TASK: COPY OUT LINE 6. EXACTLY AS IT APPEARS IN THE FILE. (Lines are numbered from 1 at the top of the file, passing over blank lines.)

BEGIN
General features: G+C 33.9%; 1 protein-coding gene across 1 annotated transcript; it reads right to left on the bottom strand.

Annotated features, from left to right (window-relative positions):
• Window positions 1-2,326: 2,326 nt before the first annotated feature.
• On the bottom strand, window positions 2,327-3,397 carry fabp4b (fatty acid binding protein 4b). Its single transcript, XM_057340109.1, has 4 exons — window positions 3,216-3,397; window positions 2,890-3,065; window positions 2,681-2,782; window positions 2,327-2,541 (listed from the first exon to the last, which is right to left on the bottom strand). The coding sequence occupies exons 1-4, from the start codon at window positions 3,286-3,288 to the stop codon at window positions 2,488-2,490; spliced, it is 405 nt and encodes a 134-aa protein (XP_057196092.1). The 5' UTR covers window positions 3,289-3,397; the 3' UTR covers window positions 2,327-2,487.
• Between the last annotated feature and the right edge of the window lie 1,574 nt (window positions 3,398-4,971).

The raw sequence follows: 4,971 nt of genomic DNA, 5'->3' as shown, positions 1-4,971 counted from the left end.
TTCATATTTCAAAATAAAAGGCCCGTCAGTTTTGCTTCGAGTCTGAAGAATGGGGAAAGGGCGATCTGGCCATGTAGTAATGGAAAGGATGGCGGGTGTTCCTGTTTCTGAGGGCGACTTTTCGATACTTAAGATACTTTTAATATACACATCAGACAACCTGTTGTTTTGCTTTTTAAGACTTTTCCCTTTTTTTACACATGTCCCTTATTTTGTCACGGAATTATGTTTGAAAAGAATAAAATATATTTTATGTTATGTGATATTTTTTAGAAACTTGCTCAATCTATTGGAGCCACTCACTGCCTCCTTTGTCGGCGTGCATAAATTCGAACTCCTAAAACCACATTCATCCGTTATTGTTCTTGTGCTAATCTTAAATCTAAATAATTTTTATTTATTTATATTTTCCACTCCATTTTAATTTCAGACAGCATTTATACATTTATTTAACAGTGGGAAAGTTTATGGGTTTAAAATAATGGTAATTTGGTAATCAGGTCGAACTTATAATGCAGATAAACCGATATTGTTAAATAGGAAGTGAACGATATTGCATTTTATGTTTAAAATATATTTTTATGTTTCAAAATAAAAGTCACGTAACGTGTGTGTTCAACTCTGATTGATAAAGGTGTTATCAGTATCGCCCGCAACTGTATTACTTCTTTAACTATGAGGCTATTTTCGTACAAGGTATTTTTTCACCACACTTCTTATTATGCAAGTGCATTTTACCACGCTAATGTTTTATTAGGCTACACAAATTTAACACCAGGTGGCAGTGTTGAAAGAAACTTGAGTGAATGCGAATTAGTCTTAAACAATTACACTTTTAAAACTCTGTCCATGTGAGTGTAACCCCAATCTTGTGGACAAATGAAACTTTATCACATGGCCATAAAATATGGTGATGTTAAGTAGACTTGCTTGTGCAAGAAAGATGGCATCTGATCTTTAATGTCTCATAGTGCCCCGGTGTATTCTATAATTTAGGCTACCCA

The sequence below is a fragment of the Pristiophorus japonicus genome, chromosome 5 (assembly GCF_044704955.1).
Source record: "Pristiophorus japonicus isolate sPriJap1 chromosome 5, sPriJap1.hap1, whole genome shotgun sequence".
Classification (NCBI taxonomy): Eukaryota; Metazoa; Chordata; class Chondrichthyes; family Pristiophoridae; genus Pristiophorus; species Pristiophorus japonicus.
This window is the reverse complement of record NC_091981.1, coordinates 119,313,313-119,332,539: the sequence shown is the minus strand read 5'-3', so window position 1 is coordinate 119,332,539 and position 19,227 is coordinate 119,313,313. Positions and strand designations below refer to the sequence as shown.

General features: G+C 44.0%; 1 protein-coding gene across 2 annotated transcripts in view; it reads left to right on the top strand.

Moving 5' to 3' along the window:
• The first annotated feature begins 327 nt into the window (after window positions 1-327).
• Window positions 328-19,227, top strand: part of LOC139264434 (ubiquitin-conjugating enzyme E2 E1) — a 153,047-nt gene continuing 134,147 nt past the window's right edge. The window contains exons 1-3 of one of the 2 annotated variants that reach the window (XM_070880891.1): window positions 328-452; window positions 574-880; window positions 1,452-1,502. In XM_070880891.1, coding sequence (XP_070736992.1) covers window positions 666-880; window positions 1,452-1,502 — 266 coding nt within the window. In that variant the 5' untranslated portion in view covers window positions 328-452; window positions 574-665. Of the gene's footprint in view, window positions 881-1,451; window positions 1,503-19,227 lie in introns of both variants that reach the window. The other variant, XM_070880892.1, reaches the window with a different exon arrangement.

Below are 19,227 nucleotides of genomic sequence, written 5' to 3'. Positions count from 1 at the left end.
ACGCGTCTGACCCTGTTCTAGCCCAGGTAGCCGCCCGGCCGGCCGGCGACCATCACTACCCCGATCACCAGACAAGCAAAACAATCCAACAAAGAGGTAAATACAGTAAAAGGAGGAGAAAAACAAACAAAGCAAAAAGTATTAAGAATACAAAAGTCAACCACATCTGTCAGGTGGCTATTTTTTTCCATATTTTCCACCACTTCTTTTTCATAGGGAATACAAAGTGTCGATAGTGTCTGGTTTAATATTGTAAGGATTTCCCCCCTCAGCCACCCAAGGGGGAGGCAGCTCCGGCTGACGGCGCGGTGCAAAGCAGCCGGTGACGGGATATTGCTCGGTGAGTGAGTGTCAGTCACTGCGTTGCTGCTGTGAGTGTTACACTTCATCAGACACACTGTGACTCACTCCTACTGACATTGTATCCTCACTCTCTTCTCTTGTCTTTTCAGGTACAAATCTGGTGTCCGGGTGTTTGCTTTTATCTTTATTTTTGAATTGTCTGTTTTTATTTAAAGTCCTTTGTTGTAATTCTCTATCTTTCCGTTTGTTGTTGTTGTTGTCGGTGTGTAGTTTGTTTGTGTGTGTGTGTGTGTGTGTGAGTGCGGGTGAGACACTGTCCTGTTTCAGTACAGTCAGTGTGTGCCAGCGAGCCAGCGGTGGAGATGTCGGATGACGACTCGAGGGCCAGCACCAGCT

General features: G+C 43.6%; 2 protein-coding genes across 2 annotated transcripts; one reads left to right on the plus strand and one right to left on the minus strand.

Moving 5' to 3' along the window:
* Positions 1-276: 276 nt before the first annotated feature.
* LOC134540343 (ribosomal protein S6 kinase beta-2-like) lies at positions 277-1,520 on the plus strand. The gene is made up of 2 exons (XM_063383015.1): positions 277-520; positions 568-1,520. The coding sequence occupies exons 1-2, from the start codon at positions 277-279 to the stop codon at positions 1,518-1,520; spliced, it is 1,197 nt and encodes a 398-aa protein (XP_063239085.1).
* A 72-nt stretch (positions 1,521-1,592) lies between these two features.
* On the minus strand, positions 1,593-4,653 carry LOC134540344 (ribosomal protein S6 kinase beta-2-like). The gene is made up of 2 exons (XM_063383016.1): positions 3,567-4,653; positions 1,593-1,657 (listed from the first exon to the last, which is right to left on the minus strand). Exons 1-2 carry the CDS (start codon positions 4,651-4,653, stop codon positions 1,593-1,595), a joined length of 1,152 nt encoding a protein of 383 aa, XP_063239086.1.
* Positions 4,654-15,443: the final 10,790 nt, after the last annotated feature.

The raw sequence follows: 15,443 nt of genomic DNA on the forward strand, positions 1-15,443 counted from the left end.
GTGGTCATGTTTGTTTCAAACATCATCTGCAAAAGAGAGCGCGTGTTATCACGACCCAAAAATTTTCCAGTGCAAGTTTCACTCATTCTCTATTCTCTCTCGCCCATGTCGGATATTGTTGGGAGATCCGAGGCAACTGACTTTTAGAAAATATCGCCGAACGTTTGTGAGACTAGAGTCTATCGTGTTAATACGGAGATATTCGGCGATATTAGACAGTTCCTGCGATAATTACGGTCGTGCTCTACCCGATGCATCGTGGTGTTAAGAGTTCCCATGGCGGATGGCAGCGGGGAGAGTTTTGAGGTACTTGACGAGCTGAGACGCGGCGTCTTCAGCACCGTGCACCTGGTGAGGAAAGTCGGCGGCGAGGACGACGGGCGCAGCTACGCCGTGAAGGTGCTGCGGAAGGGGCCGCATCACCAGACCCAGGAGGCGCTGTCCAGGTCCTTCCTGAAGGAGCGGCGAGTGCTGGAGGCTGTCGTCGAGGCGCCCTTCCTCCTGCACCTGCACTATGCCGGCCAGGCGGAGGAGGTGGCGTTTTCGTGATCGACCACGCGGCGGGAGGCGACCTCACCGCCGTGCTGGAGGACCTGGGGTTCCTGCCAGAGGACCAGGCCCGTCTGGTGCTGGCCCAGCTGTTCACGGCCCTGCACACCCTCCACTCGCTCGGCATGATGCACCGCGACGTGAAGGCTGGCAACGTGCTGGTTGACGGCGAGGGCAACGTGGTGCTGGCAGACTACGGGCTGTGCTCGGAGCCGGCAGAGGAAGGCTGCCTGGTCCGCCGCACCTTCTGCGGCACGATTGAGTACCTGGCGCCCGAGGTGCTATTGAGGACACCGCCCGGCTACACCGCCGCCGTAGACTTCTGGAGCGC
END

The raw sequence follows: 4,971 nt of genomic DNA, 5'->3' as shown, positions 1-4,971 counted from the left end.